Consumers are well aware that sugar has an impact on their health. With high expectations of the beverages category, 55% of consumers say they have reduced their consumption of juices and smoothies due to their sugar content, with the leading factor for choosing drinks being low sugar content[3]. However, awareness raising is still important to guide consumers in their choice. Taking sugar out of a product to replace it with ingredients such as sweeteners is not necessarily better. These additives, which bring sweetness to products without the calories, may also bring with them a higher risk of cancer, in the cases of aspartame and acesulfame K.[4]

In February 2020, Carrefour took more than 430 tonnes of sugar out of around a hundred product references. Food industries are also launching products with less sugar. In 2022, Kellogg’s launched Special K Granola cereals with 30% less sugar, earning them a Nutriscore grade A.

Packaging, a major component in nutritional sobriety

Every year, around one hundred million items of plastic waste find their way into the oceans[5], most of them originating in the food industry.[6] Nutritional sobriety would therefore also involve product packaging to reduce their environmental impact. Consumers are also being offered more sustainable packaging solutions:

  • Edible packaging: Cupffee offers coffee cups made of an entirely edible biscuit.cupfee
  • Compostable packaging: Herbaland uses totally compostable packaging for its apple cider vinegar gummies.


  • Recyclable packaging: Kit Kat highlights its packet’s credentials with the messaging “I’m made with recycled plastic”.


  • Reusable packaging: Les Bio Frères offers packaging from recycled cardboard, with a lid made from natural cork and a removable label so that the pots can be reused.

bio freres

  • Deposit return packaging: 88% of French people were in favour of the implementation of deposit return schemes in 2019.6 Blédina launched deposit return jars in the Paris region and in Brive-a-Gaillarde in 2022, promoted with the wording “I’m on deposit, bring me back!”



  • Loose goods: Sales of unpackaged goods in France amounted to €1.3 billion in 2020, with an annual growth rate of 8%[7], even if the segment slowed somewhat during the Covid-19 crisis. An increasing number of shops are turning to this solution as consumer demand continues to grow.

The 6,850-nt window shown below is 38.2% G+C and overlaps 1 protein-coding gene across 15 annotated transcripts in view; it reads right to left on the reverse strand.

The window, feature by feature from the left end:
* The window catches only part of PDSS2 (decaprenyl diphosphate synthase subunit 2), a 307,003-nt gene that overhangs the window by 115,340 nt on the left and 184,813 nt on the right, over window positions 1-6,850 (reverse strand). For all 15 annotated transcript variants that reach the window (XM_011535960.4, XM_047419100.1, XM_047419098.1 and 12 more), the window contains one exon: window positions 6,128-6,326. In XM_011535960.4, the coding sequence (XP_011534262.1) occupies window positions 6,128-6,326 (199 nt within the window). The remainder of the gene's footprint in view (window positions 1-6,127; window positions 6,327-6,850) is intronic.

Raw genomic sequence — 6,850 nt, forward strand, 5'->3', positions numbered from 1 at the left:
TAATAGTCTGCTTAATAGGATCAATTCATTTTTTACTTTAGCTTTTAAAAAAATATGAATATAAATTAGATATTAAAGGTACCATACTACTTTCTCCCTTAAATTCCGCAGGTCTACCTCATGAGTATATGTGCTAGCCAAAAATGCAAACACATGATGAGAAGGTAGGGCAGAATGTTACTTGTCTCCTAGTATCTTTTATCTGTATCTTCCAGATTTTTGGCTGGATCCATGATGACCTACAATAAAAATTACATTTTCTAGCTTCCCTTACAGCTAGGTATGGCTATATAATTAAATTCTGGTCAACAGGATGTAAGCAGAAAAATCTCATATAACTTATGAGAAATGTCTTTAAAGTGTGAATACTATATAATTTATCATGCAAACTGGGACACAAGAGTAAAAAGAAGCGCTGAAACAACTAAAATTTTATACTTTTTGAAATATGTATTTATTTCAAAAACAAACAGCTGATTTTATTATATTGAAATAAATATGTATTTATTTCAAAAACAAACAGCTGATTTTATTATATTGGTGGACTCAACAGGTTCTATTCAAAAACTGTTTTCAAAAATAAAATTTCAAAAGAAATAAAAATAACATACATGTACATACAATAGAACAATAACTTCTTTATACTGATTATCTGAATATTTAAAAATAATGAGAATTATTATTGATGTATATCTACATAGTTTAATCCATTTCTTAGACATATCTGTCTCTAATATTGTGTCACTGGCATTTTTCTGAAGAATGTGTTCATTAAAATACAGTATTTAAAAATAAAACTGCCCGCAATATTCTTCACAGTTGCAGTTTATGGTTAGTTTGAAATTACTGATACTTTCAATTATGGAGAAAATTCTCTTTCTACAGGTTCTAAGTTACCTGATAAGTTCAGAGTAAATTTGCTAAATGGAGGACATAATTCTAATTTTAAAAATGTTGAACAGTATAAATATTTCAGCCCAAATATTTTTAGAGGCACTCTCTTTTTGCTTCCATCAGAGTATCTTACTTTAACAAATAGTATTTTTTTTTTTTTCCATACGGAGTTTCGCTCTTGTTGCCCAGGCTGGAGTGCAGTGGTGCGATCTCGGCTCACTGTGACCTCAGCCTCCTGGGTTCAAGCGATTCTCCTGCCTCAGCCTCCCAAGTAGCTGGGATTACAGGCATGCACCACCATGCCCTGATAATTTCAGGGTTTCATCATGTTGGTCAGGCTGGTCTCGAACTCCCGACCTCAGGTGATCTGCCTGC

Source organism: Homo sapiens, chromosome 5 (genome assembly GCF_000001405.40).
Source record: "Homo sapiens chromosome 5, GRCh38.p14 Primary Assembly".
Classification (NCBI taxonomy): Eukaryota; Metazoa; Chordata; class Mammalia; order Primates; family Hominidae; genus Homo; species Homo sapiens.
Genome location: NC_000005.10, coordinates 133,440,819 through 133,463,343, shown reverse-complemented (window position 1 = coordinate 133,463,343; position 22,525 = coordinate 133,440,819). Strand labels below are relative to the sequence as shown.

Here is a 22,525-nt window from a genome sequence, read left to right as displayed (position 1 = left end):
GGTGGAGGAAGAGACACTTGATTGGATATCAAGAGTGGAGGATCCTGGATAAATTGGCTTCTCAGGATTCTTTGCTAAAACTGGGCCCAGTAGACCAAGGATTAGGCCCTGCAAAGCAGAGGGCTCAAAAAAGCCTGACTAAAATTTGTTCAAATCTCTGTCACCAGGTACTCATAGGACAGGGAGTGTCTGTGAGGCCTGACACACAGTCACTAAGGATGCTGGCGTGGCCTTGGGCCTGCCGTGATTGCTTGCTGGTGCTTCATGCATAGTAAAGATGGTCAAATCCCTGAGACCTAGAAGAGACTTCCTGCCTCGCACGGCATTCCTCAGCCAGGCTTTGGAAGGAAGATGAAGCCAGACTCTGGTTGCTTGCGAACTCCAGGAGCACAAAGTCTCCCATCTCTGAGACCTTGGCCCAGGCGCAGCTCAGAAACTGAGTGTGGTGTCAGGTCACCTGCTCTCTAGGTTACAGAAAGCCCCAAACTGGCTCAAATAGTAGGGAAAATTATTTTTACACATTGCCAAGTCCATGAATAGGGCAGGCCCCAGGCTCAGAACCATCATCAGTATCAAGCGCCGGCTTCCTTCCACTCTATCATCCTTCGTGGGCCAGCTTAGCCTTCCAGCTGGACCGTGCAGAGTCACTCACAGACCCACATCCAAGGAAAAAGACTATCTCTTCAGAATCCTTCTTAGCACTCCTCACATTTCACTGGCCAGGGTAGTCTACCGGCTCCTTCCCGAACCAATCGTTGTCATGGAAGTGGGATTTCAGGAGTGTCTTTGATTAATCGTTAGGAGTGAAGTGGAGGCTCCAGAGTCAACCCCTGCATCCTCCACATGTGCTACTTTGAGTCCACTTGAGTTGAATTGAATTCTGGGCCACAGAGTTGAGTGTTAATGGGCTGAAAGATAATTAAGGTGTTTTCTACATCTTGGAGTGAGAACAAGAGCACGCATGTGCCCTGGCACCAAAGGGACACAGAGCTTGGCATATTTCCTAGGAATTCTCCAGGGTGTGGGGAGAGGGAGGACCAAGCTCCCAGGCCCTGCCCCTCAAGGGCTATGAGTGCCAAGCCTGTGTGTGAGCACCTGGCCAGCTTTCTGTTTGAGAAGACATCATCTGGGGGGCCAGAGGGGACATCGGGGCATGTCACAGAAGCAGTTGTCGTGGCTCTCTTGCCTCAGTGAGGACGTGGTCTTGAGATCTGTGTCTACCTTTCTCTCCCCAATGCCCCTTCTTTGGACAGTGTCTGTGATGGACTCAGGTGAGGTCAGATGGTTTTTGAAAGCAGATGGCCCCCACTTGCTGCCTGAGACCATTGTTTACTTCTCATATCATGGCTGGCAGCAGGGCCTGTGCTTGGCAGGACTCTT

Consumer awareness, at the heart of the matter  

Scoring systems influence consumers in their choices, with 64% of French people saying they get their information from reading product labels.[8] Scoring therefore compels manufacturers to be watchful of the composition of their products. There is an array of scoring systems on the market: Yuka, the NOVA classification on ultra-processes foods, Nutriscore and Planetscore, are among the best-known. They are sometimes subject to criticism: for example, Nutriscore rates products for a 100g portion, meaning that fats are not well ranked whereas they are essential in our diet. This is why scores need to be accompanied by explanation and education.

Indeed, education is very important so that consumers have all the keys to understanding what a balanced diet is, and what ingredients go into a product. The role of health professionals moreover is expected to take on more importance.

One underlying question, however, is whether consumers are prepared to accept a smaller range of goods? Will they be prepared to change their eating habits?



[1] Creatests. For Arlès Agroalimentaire. Perception des consommateurs français vis-à-vis des additifs alimentaires. France. 2022

[2] LSA. Jambon et charcuterie: les chiffres de l’année 2021. 2022

[3] Food Navigator reporting Britvic, Tracking health and wellness: the latest consumer trends in soft drinks. 2022

[4] INSERM, La consommation d’édulcorants serait associée à un risque accru de maladies cardiovasculaires, 2022

[5] WWF. Le plastique ça n’emballe plus? 2021 report

[6] United Nations Environment Programme (UNEP), 2021

[7] Réseau Vrac, Loose goods market in 2020. 2021

[8] Opinion Way. For Alkemics : les Français et la transparence des produits alimentaires. France. 2019


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An article written by NUTRIKEO